Rob Shears graduated from CGAA in the summer of 2007; as undergraduates become graduates and 1st and 2nd years look to the future, I invited Rob to share his post-grad experience - essential reading!
"I joined Double Negative in the summer of 2007, I went from my major project hand in on a Friday to a job on the Monday. I didn't see the point in sitting around! I was 26 at the time and had already travelled around the world for a couple of years and had my fare share of jobs in the design industry, therefore I thought it would be best to kick start my new career ASAP. Even though I was 26 at the time I thought it would be best to start at the bottom in a large and up and coming company and to work my way to the top. I've pretty much stuck to my plan. The biggest change of all is that I followed my heart and went into a production role. I haven't picked up Maya/After Effects since. This was a big decision to make at the time as I knew it would determine the rest of my career. Looking back now I made the right decision. In short these are the steps that I have gone through:
• Runner - emptying bins etc.
• Receptionist - being able to communicate in the work place is extremely valuable.
• Visual Effects Editor - creating show reels (Final Cut) and running client screening session with the work that had been produced.
• Production Coordinator - Was part of the production team on a film. A coordinator is the backbone of the production team - you should know everything that's going on!
• Line Producer - this is my current position. I now have the responsibility of getting the job pushed through.
However, I do miss not using the software and running through the creative process. Me being me, I have found that a production role can be a little bit creative in terms of scripting and problem solving. Working as line producer is quite demanding, I have to schedule all the work with as little people as possible, but make sure we have enough people to do the job! It also involves the day to day running of the show - which is more than you could ever believe. I've been working on the same job for nearly a year and a half, in this time there's been approximately 200 people on and off the show! Having the knowledge of 2D and 3D work has helped me through my production career; you need to understand the visual effects process if you're ever going to schedule/run a show. My next step would be working as a Producer, this is a few years away yet. One good thing about production is that you get to know LOADS of people with different expertise/skills/personalities. I never realised that some people are employed for water sims only! On that note...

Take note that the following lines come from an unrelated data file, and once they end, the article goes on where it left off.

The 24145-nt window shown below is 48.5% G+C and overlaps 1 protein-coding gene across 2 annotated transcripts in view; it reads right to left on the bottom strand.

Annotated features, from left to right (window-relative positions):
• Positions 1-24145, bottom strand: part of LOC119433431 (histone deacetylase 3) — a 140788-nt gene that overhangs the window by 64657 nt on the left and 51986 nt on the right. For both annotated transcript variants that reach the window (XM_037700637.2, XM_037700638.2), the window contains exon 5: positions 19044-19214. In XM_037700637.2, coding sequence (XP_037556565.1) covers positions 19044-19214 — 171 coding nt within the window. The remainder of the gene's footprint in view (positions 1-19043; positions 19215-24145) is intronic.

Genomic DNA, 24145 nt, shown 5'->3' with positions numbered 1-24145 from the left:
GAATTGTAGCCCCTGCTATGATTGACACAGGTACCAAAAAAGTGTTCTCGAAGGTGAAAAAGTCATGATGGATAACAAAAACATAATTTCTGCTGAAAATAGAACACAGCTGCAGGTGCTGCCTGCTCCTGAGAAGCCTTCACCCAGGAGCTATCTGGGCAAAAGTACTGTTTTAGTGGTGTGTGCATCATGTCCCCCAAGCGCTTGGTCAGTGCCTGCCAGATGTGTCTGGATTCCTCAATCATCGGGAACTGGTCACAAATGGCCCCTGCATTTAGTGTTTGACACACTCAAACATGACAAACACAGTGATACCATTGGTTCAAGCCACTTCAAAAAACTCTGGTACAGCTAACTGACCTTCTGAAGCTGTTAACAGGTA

My advice for any one graduating would be to find a job in a small company where it's hands on (this may not be easy), this way you get to broaden your skills before specialising in a specific area (animation, lighting, FX etc.). If you would like to work in the VFX film industry at a company like Double Negative (Dneg), MPC, Framestore or Cinesite it would probably be best to learn the art of matchmoving or rotoscoping (you could do this on the job as a runner? or if you have a good showreel they will employ you knowing that you will pickup the role):
Matchmoving: if you would like to pursue a career in 3D (Maya, Houdini etc.).
Rotoscoping: if you would like to pursue a career in 2D (Shake, Nuke etc.)
The above are level entry positions. Most people work as one of the above for at least a year or two before being promoted. It really depends on how good you are!
TIP: If you enjoy FX work (water, fire, smoke etc.) teach yourself Houdini and focus all your attention on it. The industry is crying out for great FX artists.
Before being sucked up into a large post production company think carefully about what you want to do. There's a lot of post production houses, some of which do some really cool and creative work - don't be shy in applying or calling them up! Call to ask for the HR managers name, put the phone down once you've been given it, travel to the company, ask for the HR manager; saying you have an appointment, he/she will be to busy to remember if they had booked you in or not, it's to late your there anyway - BINGO, you've got your foot in the door! Bit cheeky, no harm in trying. Make sure you have a copy of your showreel and CV.
If you have any questions or would like me to forward your showreel on pop me an email with the URL - firstname.lastname@example.org
Here's my IMDB page:
Apologies for the grammar/punctuation. Working long hours takes it toll on you. Yes, you will be working long hours.